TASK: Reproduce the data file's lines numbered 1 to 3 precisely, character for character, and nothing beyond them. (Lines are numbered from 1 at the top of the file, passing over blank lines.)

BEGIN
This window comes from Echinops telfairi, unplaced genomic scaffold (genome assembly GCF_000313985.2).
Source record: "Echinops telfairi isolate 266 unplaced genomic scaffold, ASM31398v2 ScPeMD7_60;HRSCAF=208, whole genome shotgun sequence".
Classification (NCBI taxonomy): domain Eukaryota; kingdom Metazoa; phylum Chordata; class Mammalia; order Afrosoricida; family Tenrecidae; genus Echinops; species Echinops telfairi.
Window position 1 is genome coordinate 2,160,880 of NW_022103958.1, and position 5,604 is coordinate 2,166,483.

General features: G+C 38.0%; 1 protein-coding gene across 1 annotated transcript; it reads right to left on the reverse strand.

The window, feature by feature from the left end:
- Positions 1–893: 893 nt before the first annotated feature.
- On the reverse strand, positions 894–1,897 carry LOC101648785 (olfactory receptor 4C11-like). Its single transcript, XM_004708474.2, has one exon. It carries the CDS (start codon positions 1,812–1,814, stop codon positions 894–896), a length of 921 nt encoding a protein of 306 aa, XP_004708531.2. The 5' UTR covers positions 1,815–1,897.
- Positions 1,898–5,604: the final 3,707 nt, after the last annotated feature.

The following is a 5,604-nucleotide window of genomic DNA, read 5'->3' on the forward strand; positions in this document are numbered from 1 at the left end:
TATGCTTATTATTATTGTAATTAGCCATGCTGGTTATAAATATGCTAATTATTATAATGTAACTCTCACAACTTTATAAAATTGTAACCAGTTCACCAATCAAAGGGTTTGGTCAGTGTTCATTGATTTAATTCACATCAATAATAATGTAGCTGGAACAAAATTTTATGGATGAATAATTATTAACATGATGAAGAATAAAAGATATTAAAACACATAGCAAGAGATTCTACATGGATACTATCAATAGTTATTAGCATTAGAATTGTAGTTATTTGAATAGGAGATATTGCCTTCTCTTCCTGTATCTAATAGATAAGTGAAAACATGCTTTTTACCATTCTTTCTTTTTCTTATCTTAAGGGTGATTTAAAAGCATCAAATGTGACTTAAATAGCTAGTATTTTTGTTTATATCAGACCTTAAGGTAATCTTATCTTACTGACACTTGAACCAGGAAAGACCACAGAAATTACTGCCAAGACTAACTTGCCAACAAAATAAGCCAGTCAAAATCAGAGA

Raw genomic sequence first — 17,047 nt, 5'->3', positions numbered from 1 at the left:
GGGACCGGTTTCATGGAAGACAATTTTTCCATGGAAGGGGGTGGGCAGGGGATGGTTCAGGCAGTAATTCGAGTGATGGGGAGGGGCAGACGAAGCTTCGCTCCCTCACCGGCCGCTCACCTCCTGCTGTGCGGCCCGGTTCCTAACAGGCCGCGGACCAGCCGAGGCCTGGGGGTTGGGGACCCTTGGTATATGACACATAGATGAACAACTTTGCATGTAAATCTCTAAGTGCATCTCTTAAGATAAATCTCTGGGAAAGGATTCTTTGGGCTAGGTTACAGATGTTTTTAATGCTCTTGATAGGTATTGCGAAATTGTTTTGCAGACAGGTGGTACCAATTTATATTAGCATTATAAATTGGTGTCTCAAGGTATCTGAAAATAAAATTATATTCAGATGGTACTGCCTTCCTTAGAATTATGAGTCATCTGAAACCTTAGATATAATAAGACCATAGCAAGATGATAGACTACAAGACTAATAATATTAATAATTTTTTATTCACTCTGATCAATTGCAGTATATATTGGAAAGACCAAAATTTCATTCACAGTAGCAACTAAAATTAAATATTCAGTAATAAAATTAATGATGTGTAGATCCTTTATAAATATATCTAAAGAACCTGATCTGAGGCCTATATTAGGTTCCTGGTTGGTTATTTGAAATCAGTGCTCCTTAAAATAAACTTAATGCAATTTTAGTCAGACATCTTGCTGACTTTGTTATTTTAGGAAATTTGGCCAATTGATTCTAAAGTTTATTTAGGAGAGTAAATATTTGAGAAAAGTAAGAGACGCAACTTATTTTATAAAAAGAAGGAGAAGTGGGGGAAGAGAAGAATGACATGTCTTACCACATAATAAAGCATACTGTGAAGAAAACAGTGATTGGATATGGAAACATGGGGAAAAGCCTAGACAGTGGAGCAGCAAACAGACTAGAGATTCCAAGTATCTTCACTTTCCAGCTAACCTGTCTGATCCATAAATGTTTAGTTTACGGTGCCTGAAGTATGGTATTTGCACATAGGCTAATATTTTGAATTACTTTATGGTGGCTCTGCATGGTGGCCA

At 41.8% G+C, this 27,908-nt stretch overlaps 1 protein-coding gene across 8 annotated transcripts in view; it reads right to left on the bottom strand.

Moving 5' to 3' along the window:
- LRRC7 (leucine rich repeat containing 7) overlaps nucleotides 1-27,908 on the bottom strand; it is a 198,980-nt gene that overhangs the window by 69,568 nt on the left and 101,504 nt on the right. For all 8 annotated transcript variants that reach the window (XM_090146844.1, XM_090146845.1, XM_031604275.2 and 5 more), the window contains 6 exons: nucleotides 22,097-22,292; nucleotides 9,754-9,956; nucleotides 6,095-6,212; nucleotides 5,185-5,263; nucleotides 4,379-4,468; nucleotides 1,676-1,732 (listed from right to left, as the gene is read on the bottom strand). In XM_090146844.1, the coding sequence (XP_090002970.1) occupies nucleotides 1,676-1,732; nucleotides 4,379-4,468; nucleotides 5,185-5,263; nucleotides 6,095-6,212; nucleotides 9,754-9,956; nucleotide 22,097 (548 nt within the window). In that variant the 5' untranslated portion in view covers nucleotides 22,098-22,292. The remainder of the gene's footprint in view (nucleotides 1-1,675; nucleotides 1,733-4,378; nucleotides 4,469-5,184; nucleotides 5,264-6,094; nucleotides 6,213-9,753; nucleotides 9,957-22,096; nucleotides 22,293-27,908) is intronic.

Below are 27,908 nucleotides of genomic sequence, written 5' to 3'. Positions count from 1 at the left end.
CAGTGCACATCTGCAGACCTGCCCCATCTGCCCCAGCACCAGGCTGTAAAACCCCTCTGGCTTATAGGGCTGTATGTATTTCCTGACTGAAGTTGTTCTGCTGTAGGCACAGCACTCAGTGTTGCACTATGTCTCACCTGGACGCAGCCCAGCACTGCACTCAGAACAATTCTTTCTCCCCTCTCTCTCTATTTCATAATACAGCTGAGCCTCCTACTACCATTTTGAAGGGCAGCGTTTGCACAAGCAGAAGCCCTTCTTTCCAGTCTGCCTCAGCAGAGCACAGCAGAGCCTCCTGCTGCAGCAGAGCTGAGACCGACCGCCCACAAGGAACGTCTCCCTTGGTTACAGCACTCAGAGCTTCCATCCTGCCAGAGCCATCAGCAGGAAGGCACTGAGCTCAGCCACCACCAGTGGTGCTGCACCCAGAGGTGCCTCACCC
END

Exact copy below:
This window comes from Echinops telfairi, unplaced genomic scaffold (genome assembly GCF_000313985.2).
Source record: "Echinops telfairi isolate 266 unplaced genomic scaffold, ASM31398v2 ScPeMD7_60;HRSCAF=208, whole genome shotgun sequence".
Classification (NCBI taxonomy): domain Eukaryota; kingdom Metazoa; phylum Chordata; class Mammalia; order Afrosoricida; family Tenrecidae; genus Echinops; species Echinops telfairi.